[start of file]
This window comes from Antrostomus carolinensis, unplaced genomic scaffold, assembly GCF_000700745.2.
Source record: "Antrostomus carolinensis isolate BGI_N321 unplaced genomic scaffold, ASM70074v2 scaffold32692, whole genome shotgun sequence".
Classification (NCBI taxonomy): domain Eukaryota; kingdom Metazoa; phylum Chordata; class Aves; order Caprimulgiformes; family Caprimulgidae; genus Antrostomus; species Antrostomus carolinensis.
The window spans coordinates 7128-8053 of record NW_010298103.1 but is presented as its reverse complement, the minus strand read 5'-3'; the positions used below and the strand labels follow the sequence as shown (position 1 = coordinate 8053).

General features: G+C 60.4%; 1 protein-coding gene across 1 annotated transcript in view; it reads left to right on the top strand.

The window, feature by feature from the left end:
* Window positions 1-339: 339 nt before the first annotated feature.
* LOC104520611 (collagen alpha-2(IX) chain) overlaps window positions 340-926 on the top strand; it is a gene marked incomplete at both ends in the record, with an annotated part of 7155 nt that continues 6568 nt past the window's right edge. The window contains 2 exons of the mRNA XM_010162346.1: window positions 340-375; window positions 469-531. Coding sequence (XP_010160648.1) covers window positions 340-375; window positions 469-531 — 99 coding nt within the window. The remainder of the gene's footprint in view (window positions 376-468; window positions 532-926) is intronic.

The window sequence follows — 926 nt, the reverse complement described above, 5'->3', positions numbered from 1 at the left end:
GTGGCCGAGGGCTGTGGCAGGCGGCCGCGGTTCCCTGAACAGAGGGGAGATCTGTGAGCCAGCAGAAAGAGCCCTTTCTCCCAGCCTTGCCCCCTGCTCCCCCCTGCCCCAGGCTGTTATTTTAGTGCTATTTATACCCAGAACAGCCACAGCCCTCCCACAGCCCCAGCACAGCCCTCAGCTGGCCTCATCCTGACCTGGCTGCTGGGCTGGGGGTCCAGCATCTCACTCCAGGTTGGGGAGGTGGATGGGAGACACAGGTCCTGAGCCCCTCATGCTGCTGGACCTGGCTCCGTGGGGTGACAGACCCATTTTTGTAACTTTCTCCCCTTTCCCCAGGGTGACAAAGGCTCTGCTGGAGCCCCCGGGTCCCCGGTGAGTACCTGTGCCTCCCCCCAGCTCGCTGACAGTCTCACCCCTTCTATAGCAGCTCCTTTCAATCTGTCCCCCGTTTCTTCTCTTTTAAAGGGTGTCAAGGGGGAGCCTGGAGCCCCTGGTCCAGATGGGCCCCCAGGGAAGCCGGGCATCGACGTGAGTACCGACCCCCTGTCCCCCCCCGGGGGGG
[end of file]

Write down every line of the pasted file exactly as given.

This window comes from Antrostomus carolinensis, unplaced genomic scaffold, assembly GCF_000700745.2.
Source record: "Antrostomus carolinensis isolate BGI_N321 unplaced genomic scaffold, ASM70074v2 scaffold32692, whole genome shotgun sequence".
Classification (NCBI taxonomy): domain Eukaryota; kingdom Metazoa; phylum Chordata; class Aves; order Caprimulgiformes; family Caprimulgidae; genus Antrostomus; species Antrostomus carolinensis.
The window spans coordinates 7128-8053 of record NW_010298103.1 but is presented as its reverse complement, the minus strand read 5'-3'; the positions used below and the strand labels follow the sequence as shown (position 1 = coordinate 8053).

General features: G+C 60.4%; 1 protein-coding gene across 1 annotated transcript in view; it reads left to right on the top strand.

The window, feature by feature from the left end:
* Window positions 1-339: 339 nt before the first annotated feature.
* LOC104520611 (collagen alpha-2(IX) chain) overlaps window positions 340-926 on the top strand; it is a gene marked incomplete at both ends in the record, with an annotated part of 7155 nt that continues 6568 nt past the window's right edge. The window contains 2 exons of the mRNA XM_010162346.1: window positions 340-375; window positions 469-531. Coding sequence (XP_010160648.1) covers window positions 340-375; window positions 469-531 — 99 coding nt within the window. The remainder of the gene's footprint in view (window positions 376-468; window positions 532-926) is intronic.

The window sequence follows — 926 nt, the reverse complement described above, 5'->3', positions numbered from 1 at the left end:
GTGGCCGAGGGCTGTGGCAGGCGGCCGCGGTTCCCTGAACAGAGGGGAGATCTGTGAGCCAGCAGAAAGAGCCCTTTCTCCCAGCCTTGCCCCCTGCTCCCCCCTGCCCCAGGCTGTTATTTTAGTGCTATTTATACCCAGAACAGCCACAGCCCTCCCACAGCCCCAGCACAGCCCTCAGCTGGCCTCATCCTGACCTGGCTGCTGGGCTGGGGGTCCAGCATCTCACTCCAGGTTGGGGAGGTGGATGGGAGACACAGGTCCTGAGCCCCTCATGCTGCTGGACCTGGCTCCGTGGGGTGACAGACCCATTTTTGTAACTTTCTCCCCTTTCCCCAGGGTGACAAAGGCTCTGCTGGAGCCCCCGGGTCCCCGGTGAGTACCTGTGCCTCCCCCCAGCTCGCTGACAGTCTCACCCCTTCTATAGCAGCTCCTTTCAATCTGTCCCCCGTTTCTTCTCTTTTAAAGGGTGTCAAGGGGGAGCCTGGAGCCCCTGGTCCAGATGGGCCCCCAGGGAAGCCGGGCATCGACGTGAGTACCGACCCCCTGTCCCCCCCCGGGGGGG